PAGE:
Sugarcane cultivation and oil palm plantation in Polochic valley, Guatemala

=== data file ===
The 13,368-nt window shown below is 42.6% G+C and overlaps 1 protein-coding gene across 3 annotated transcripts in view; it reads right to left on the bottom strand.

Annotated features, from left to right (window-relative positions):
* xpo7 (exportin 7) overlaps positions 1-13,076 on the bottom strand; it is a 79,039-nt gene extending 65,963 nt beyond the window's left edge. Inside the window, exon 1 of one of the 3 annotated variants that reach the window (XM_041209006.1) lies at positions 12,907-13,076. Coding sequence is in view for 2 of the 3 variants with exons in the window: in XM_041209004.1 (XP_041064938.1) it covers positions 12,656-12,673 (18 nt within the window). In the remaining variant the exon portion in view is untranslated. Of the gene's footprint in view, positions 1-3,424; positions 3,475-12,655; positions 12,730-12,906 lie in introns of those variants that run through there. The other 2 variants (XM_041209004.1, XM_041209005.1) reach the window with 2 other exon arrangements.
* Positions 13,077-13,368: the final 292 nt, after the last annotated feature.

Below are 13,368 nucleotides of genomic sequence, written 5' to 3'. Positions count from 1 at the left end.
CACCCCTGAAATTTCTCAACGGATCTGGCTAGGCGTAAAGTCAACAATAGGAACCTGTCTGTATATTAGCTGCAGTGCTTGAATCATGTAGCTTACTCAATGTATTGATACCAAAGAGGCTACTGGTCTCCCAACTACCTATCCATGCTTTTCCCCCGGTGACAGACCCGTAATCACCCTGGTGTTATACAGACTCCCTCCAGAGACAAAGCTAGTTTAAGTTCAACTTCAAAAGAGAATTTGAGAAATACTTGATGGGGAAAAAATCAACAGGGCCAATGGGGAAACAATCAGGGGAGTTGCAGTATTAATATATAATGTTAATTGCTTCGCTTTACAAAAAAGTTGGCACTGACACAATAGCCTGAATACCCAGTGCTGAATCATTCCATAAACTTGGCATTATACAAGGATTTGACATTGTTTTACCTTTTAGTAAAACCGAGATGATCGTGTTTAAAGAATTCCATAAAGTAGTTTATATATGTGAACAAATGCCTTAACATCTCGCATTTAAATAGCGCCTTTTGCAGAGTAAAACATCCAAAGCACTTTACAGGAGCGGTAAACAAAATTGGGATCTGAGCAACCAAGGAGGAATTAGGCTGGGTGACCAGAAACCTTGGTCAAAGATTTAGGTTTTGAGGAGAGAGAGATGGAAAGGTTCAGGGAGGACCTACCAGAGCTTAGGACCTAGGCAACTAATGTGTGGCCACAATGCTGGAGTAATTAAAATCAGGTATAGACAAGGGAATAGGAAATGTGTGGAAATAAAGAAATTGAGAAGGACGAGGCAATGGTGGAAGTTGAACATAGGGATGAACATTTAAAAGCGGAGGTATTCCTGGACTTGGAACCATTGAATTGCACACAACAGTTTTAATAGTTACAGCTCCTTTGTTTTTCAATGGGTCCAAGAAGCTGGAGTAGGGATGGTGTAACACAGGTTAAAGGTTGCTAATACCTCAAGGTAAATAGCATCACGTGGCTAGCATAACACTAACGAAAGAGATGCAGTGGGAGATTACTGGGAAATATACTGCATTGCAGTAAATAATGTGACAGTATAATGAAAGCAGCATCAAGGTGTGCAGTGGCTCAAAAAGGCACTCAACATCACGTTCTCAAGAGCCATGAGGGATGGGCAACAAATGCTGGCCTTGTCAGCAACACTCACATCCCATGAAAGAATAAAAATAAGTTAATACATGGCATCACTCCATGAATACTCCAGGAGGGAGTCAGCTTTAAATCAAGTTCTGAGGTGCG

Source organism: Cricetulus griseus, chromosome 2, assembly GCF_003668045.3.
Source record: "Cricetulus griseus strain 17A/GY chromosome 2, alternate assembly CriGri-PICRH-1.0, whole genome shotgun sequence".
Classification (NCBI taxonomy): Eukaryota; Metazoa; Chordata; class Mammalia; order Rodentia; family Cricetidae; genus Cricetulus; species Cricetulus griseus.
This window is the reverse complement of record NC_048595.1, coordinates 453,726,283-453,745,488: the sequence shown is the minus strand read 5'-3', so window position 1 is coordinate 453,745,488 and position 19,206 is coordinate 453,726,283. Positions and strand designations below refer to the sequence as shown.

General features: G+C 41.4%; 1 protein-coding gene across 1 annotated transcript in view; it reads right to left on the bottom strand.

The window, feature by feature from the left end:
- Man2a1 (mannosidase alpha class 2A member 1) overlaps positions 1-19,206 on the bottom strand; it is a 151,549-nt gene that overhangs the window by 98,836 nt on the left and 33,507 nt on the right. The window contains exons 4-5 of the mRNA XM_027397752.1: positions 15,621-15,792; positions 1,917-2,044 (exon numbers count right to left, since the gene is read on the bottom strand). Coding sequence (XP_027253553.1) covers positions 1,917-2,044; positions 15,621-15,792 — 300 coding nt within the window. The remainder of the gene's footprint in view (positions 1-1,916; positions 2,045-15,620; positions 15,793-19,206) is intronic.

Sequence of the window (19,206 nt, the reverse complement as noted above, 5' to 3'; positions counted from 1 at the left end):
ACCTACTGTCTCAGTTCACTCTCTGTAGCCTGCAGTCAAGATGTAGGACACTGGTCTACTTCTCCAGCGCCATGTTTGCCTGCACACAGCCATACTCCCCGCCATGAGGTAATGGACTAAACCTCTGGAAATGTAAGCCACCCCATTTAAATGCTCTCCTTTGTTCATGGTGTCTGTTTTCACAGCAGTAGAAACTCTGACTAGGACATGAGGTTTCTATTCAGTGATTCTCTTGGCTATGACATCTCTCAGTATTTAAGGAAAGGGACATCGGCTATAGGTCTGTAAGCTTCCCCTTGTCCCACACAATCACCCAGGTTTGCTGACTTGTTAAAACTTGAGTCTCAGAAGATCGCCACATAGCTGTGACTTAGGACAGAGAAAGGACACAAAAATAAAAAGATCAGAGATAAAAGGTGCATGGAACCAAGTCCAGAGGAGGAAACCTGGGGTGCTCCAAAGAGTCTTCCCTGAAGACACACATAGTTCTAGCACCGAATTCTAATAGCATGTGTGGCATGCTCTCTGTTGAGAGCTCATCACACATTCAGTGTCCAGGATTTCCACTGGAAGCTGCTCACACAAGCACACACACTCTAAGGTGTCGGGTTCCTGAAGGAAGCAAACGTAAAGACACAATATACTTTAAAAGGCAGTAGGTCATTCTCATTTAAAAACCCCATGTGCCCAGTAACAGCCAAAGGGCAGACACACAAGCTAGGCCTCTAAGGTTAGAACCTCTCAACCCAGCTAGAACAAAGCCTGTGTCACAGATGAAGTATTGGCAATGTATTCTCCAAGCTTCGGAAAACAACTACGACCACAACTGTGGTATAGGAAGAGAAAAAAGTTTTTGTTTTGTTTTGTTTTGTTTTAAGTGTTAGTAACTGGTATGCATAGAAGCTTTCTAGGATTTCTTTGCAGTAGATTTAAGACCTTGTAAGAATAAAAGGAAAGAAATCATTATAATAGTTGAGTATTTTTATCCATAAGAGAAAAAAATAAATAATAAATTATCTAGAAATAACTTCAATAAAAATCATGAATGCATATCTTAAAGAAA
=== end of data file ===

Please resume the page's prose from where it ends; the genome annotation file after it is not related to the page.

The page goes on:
<div class="horipane"><div class="title active">Description</div><div class="content"><table class="table"><tbody><tr><td class="fld"></td><td class="columns"><div class="less">The Polochic is a valley of fertile lands located in the north-eastern region of Guatemala. Since 1888 their lands were privatized in farms and given to oligarch families of Germans. These families employed Maya-Q’eqchi’ families as mozos-colonos for the production of coffee and livestock care. The Q’eqchi’ population has struggled since then for the access to the land from which they were deprived, but they have always been severely repressed. The population suffered in 1978 one of the first massacres of the Internal Armed Conflict, in which 53 peasants died after claiming land access in the town square of Panzós. Conflicts for the land have been aggravated due to the accelerated expansion in the valley of oil palm monocultures in 1998 and sugarcane in 2005, property of the Maegli and Widdman families respectively, who occupy more than three quarters of their fertile land. The settling of these monocultures and the palm oil mill have also brought with them intoxications and eye diseases due to the aerial spraying of the sugarcane as well as water and air contamination.</div><a class="seemore" href="#">See more...</a><div class="more" style="display:none">Many Q’eqchi’ communities have been deprived again from their lands and displaced to less productive areas. However, many of them continue sowing maize as a form of resistance and as a sole way of subsistence in the farms owned by cattle ranchers and do not hold any formal land rights. <br/><br/>In 2010 some families decided to occupy 13 farms that had come to auction after the economic collapse of the sugarcane mill, and asked the government to sell the farms to them. The communities settled in the fertile part of the valley suffered daily threats, intimidation and murder from the private security of the palm and sugarcane companies in order to force them to abandon the land. At the same time a negotiating table was set up with representation of both the companies and the communities, as well as of State and human rights institutions. While these meetings were being held in March 2011, through a public-private agreement 779 families from 15 communities were violently evicted by the army and the police (directed by the Widdman family), their houses were burnt, their crops about to be harvested were destroyed, and the peasant Antonio Beb Ac was murdered. Months later the peasants Oscar Reyes and Margarita Chub Che were murdered as well, and women, children and peasants were wounded by shooting from the private security.<br/><br/>The case of the evictions was presented to the Human Rights Inter American Commission, which replied in June 2011 forcing the government to assist to the evicted families through four precautionary measures. <br/><br/>In March 2012 the Marcha Indígena Campesina y Popular (Indigenous Peasant and Popular March) is organized, with over a thousand people who walked 200 km of the country. The civilian population, with the support of organizations, demanded the government to respect the precautionary measures, to adjudicate and regularize the occupied lands, and to order the capture of the responsible of the murders and aggressions. The government committed to accomplish these demands.<br/><br/>In June 2012 the cases of violation of human rights of the Q’eqchi’ communities were considered in the 14th Universal Periodic Review for Guatemala, from the Human Rights Council of the UN. <br/><br/>In April 2013 Intermon Oxfam and La Via Campesina carry out Crece-Vamos al Grano campaign, which collected 107.000 signatures from people of 55 different countries that were delivery to the president of Guatemala government in order to press him to give means for living to families evicted.<br/><br/>In October 2013 only 140 families were relocated on farms outside the Polochic valley without enough means to cover their basic need to live. 611 families evicted continue in the valley suffering violence and living in extreme poverty.<br/><br/><a class="seeless" href="#">(See less)</a></div></td></tr></tbody></table></div></div><div class="horipane"><div class="title active">Basic Data</div><div class="content"><table class="table"><tbody><tr><td class="fld">Name</td><td>Sugarcane cultivation and oil palm plantation in Polochic valley, Guatemala</td></tr><tr><td class="fld">Country</td><td><a href="/country/guatemala">Guatemala</a></td></tr><tr><td class="fld">Province</td><td>Alta Verapaz and Izabal </td></tr><tr><td class="fld">Site</td><td>Tamahú, Tucurú, la Tinta, Panzós, Senahú and El Estor</td></tr><tr><td class="fld">Accuracy of Location</td><td>HIGH local level</td></tr></tbody></table></div></div><div class="horipane"><div class="title active">Source of Conflict</div><div class="content"><table class="table"><tbody><tr><td class="fld">Type of Conflict (1st level)</td><td>Biomass and Land Conflicts (Forests, Agriculture and Livestock Management)</td></tr><tr><td class="fld">Type of Conflict (2nd level)</td><td>Plantation conflicts (incl. Pulp<br /> Land acquisition conflicts<br /> Intensive food production (monoculture and livestock)<br /> Agro-fuels and biomass energy plants</td></tr><tr><td class="fld">Specific Commodities</td><td><a href='/commodity/land'>Land</a><br /><a href='/commodity/sugar'>Sugar</a><br /><a href='/commodity/palm-oil'>Palm oil</a></td></tr></tbody></table></div></div><div class="horipane"><div class="title active">Project Details and Actors</div><div class="content"><table class="table"><tbody><tr><td class="fld">Project Details</td><td class="columns"><div class="less">In 1998 Inversoras Promotoras de Desarrollo (INDESA) company owned by German family of Maegli planted 8,500 ha of oil palm and installed a palm oil mill with 60 Tm/hr process capacity which oil has been exported to Mexico, EU and US as edible oil, soaps or cosmetic.</div><a class="seemore" href="#">See more...</a><div class="more" style="display:none">In 2005, the Guadalupe sugarcane mill owned by Widmann family was transferred from Costa Sur to the Polochic valley and the sugarcane cane project was then called Chabil Utz’ Aj (“Good cane” in Q’eqchi’ language). The sugarcane mill and the sugarcane plantation of 5,400 ha were financed through a loan of US$ 32 millions from Central American Development Bank for Economic Integration. <br/><br/>In 2009 it was the first sugarcane harvest in the Polochic valley.<br/><br/>In 2010, 37 farms that have been planting with sugarcane, came to auction after the economic collapse of the sugarcane mill.<br/><br/>In 2011, after the evictions and the economic collapse, the Pella family from Nicaragua has been the new sugarcane mil owner by purchasing the shares. Also, this family is owner of sugarcane mills and Ron Flor de Caña distillers in Nicaragua. <br/><br/>En 2014 the sugarcane and oil palm fruit is being harvested in the Polochic valley.<br/><br/><a class="seeless" href="#">(See less)</a></div></td></tr><tr><td class="fld">Project Area (in hectares)</td><td>13900</td></tr><tr><td class="fld">Type of Population</td><td>Rural</td></tr><tr><td class="fld">Potential Affected Population</td><td>220000</td></tr><tr><td class="fld">Start Date</td><td>1998</td></tr><tr><td class="fld">Company Names or State Enterprises</td><td><a href='/company/industrias-de-desarrollo-indesa-sa'>Industrias de desarrollo INDESA S.A. <small>(INDESA S.A)</small></a> from <a href='/country-of-company/guatemala'><small>Guatemala</small></a> - <small>holds by Maegli family</small><br /><a href='/company/chabil-utz-aj'>Chabil Utz’ Aj </a> from <a href='/country-of-company/guatemala'><small>Guatemala</small></a> - <small>(“Buena caña” en el idioma Q’eqchi’) holds by Pella Chamorro family of Nicaragua</small></td></tr><tr><td class="fld">Relevant government actors</td><td>Government of Guatemala, Secretaría de Asuntos Agrarios (SAA), Ministerio de Agricultura y Ganadería (MAGA), Secretaría por la Seguridad Alimentaria (SESAM), Alcaldías municipales, Ministerio Público (MP), Cámara del Agro, Comité Coordinador de Asociaciones Agrícolas, Comerciales, Industriales y Financieras (CACIF), Registro de Información Catastral (RIC), Comisión Presidencial para los Derechos Humanos (COPREDEH), Sistema Nacional de Diálogo, Corte Suprema de Justicia, Congreso de la República</td></tr><tr><td class="fld">International and Financial Institutions</td><td><a href='/institution/oficina-del-alto-comisionado-de-las-naciones-unidas-para-los-derechos-humanos-oacnudh'>Oficina del Alto Comisionado de las Naciones Unidas para los Derechos Humanos (OACNUDH)</a><br /><a href='/institution/comision-interamericana-de-derechos-humanos-cidh'>Inter-American Court of Human Rights <small>(CIDH)</small></a></td></tr><tr><td class="fld">Environmental justice organisations and other supporters</td><td>Fundación Guillermo Toriello (FGT), Comité de Unidad Campesina (CUC), Equipo de Estudios Comunitarios y Acción Psicosocial de Guatemala (ECAP), Marcha Indígena Campesina y Popular de Guatemala, Unión Verapaces de Organizaciones Campesinas (UVOC), El Observador, Action Aids, Intermon Oxfam, CLOC/ Via Campesina Centroamérica, Edpac-Gidhs, ULAM Guatemala, Human Rights Comission, Rights Actions, Unidad de Protección a Defensoras y Defensores de Derechos Humanos, Guatemala (UDEFEGUA), Caracol Producciones, Indymedia Guatemala, Coordinadora de ONGs y Cooperativas (CONGCOOP), Alianza Sector de Mujeres, Colectivo de Estudios Rurales Cer-Ixim<br/><br/></td></tr></tbody></table></div></div><div class="horipane"><div class="title active">The Conflict and the Mobilization</div><div class="content"><table class="table"><tbody><tr><td class="fld">Intensity of Conflict (at highest level)</td><td>HIGH (widespread, mass mobilization, violence, arrests, etc...)</td></tr><tr><td class="fld">When did the mobilization begin</td><td>In REACTION to the implementation (during construction or operation)</td></tr><tr><td class="fld">Groups Mobilizing</td><td>International ejos<br /> Landless peasants<br /> Farmers<br /> Local ejos<br /> Social movements<br /> Trade unions<br /> Indigenous groups or traditional communities<br /> Neighbours/citizens/communities<br /> Women<br /> Ethnically/racially discriminated groups<br /> Local scientists/professionals</td></tr><tr><td class="fld">Forms of Mobilization</td><td>Development of a network/collective action<br /> Arguments for the rights of mother nature<br /> Public campaigns<br /> Involvement of national and international NGOs<br /> Land occupation<br /> Lawsuits, court cases, judicial activism<br /> Media based activism/alternative media<br /> Street protest/marches<br /> Development of alternative proposals<br /> Official complaint letters and petitions<br /> Creation of alternative reports/knowledge<br /> Blockades<br /> Activities for raising awareness in urban zones, encuentros campesinos</td></tr></tbody></table></div></div><div class="horipane"><div class="title active">Impacts</div><div class="content"><table class="table"><tbody><tr><td class="fld">Environmental Impacts</td><td><strong>Visible: </strong>Desertification/Drought, Food insecurity (crop damage), Loss of landscape/aesthetic degradation, Soil contamination, Oil spills, Deforestation and loss of vegetation cover, Surface water pollution / Decreasing water (physico-chemical, biological) quality, Other Environmental impacts<br /><strong>Potential: </strong>Biodiversity loss (wildlife, agro-diversity), Groundwater pollution or depletion</td></tr><tr><td class="fld">Other</td><td>Increasing pests</td></tr><tr><td class="fld">Health Impacts</td><td><strong>Visible: </strong>Health problems related to alcoholism, prostitution, Occupational disease and accidents, Deaths, Other environmental related diseases<br /><strong>Potential: </strong>Malnutrition, Accidents</td></tr><tr><td class="fld">Socio-economic Impacts</td><td><strong>Visible: </strong>Loss of landscape/sense of place, Increase in violence and crime, Lack of work security, labour absenteeism, firings, unemployment, Loss of livelihood, Loss of traditional knowledge/practices/cultures, Militarization and increased police presence, Specific impacts on women, Violations of human rights, Land dispossession<br /><strong>Potential: </strong>Increase in Corruption/Co-optation of different actors, Displacement</td></tr><tr><td class="fld">Other</td><td>Affected population Indigenous and Rural (Maya Q'eqchi') community </td></tr></tbody></table></div></div><div class="horipane"><div class="title active">Outcome</div><div class="content"><table class="table"><tbody><tr><td class="fld">Project Status</td><td>In operation</td></tr><tr><td class="fld">Pathways for conflict outcome / response</td><td>Compensation<br /> Criminalization of activists<br /> Deaths<br /> Repression</td></tr><tr><td class="fld">Development of Alternatives</td><td>The precautionary measures granted by the Human Rights Inter-American Court (CIDH) should be accomplished in order to solve the needs of healthcare, feeding, housing and security of the evicted families.<br/><br/>Adjudication of lands in the valley to all the evicted families; regularization of the access to the land in the valley for the families without a title of proporty land.<br/><br/>Avoidance of intimidation and more evictions, and avoidance of pressures upon the evicted families through the Civil National Police, but without the use of military force.<br/><br/>The capture orders against the people responsible of the murdering and aggresions of peasants should be accomplished.<br/><br/>Avoidance of the impunity of the aggressors who are members of the PNC.</td></tr><tr><td class="fld">Do you consider this as a success?</td><td>Not Sure</td></tr><tr><td class="fld">Why? Explain briefly.</td><td>Although 140 families have been given a title of property land, and only 30 families were relocated outside the valley, the majority of the Maya-Q’eqchi’ families displaced has no land to live. Moreover, more than 80% of the communities do not have security of land tenure, placing them at constant risk of forcible eviction. Also, they continually are suffered harassment and repression by private securities. While, the oil palm and sugarcane cultivation grab almost three quarters of the valley’s most fertile land.</td></tr></tbody></table></div></div><div class="horipane"><div class="title active">Sources and Materials</div><div class="content"><table class="table"><tbody><tr><td class="fld">References</td><td><table><tr><td><p> Sara Mingorría, Gonzalo Gamboa, Berta Martín-López y Esteve Corbera, 2014, The oil palm boom: socio-economic implications for Q’eqchi’ households in the Polochic valley, Guatemala. Environment, Development and Sustainabibility<br/></p></td></tr><tr><td><p> Comision de Naciones Unidas en Guatemala, 2013, Los desalojos en el Valle del Polochic Una mirada a la problemática agraria y a la defensa de los derechos humanos de las comunidades q’eqchi’s<br/><a class="refanch small" href="" target="_blank">[click to view]</a></p></td></tr><tr><td><p> Santiago Bastos y Quimy de León, 2014, Dinámicas de Despojo y Resistencia en Guatemala: comunidades Estado, y empresas. Diakonia.<br/></p></td></tr><tr><td><p> Luis Solano, 2011, Valle del Polochic: El poder de dos familias. Enfoque Nº 16.<br/></p></td></tr><tr><td><p> Luis Solano, ActionAid, 2010, El Mercado de los Agrocombustibles: Destino de la producción de caña de azúcar y palma africana de Guatemala<br/><a class="refanch small" href="" target="_blank">[click to view]</a></p></td></tr><tr><td><p> Sara Mingorría y Gonzalo Gamboa, 2010, Metabolismo socio-ecológico de comunidades campesinas Q’eqchi’ y la expansión de la agro-industria de caña de azúcar y palma africana: Valle del Río Polochic, Guatemala<br/><a class="refanch small" href="" target="_blank">[click to view]</a></p></td></tr><tr><td><p> Alberto Alonso-Fradejas, Fernando Alonso y Jochen Dür, IDEAR-CONGCOOP, 2008, Caña de azúcar y palma africana: combustibles para un nuevo ciclo de acumulación y dominio en Guatemala<br/></p></td></tr><tr><td><p> Marco Aparicio, Platera Barlett, Nuria Cortada, David Espinola, Ieva Giedraityte, Monica Gironés, Laia Haurie, Arturo Laderos, Clara Martínez y Sara Mingorría, Grupo de Investigación en Derechos Humanos y Sostenibilidad de la Catèdra Unesco de la UPC y de la asociación de Educación para la Acción Crítica (Edpac/GIDHS), 2012, Informe sobre Derechos Humanos en Guatemala (2011-2012). Mineria, hidroeléctricas y agronegocios<br/><a class="refanch small" href="" target="_blank">[click to view]</a></p></td></tr><tr><td><p> Alberto Alonso-Fradejas, 2012, Land control-grabbing in Guatemala: the political economy of contemporary agrarian change. Canadian Journal of Development Studies<br/></p></td></tr><tr><td><p> Colectivo Estudios Rurales-Cer Ixim, 2013, Censo de Condiciones de Vida de las comunidades que fueron desalojadas en el Valle del Polochic en marzo de 2011<br/><a class="refanch small" href="" target="_blank">[click to view]</a></p></td></tr></table></td></tr><tr><td class="fld">Links</td><td><table><tr><td><p> All the news related to Polochic Valley conflict published from 2011 to present in (national and international news paper and organizational comunications).<br/><a class="refanch small" href="" target="_blank">[click to view]</a></p></td></tr></table></td></tr><tr><td class="fld">Media Links</td><td><table><tr><td><p> Documental Desalojos en el Polochic (1ªparte)<br />Fuente: Caracol Producciones<br />Reportaje especial de 30 minutos sobre la actual Conflictividad Agraria en el Valle del Polochic, retransmitido por Guatevisión el 29 de Mayo del 2011.<br />Con el apoyo de: Centro Cooperativo Sueco, ActionAid Guatemala ONG, Plataforma Holandesa contra la Impunidad, Coordinación de ONG y Cooperativas, Veterinarios Sin Fronteras, OYKOS Cooperaçao e Desenvolvimento<br/><a class="refanch small" href=" " target="_blank">[click to view]</a></p></td></tr><tr><td><p> Documental Desalojos en el Polochic (2ª parte)<br />Fuente: Caracol Producciones<br/><a class="refanch small" href="" target="_blank">[click to view]</a></p></td></tr><tr><td><p> Documental Desalojos en el Polochic (3ª parte)<br />Fuente: Caracol Producciones<br/><a class="refanch small" href="" target="_blank">[click to view]</a></p></td></tr><tr><td><p> Aj Ral Ch´och´ - Hijas-os de la Tierra - Sons of the Earth - <br />Fuente: Caracol Producciones y del Instituto de Estudios Agrarios y Rurales de la Coordinación de ONG y Cooperativas de Guatemala IDEAR-CONGCOOP<br/><a class="refanch small" href="" target="_blank">[click to view]</a></p></td></tr></table></td></tr></tbody></table></div></div><div class="horipane"><div class="title active">Meta Information</div><div class="content"><table class="table"><tbody><tr><td class="fld">Contributor</td><td>Sara Mingorría</td></tr><tr><td class="fld">Last update</td><td>29/05/2014</td></tr></tbody></table></div></div>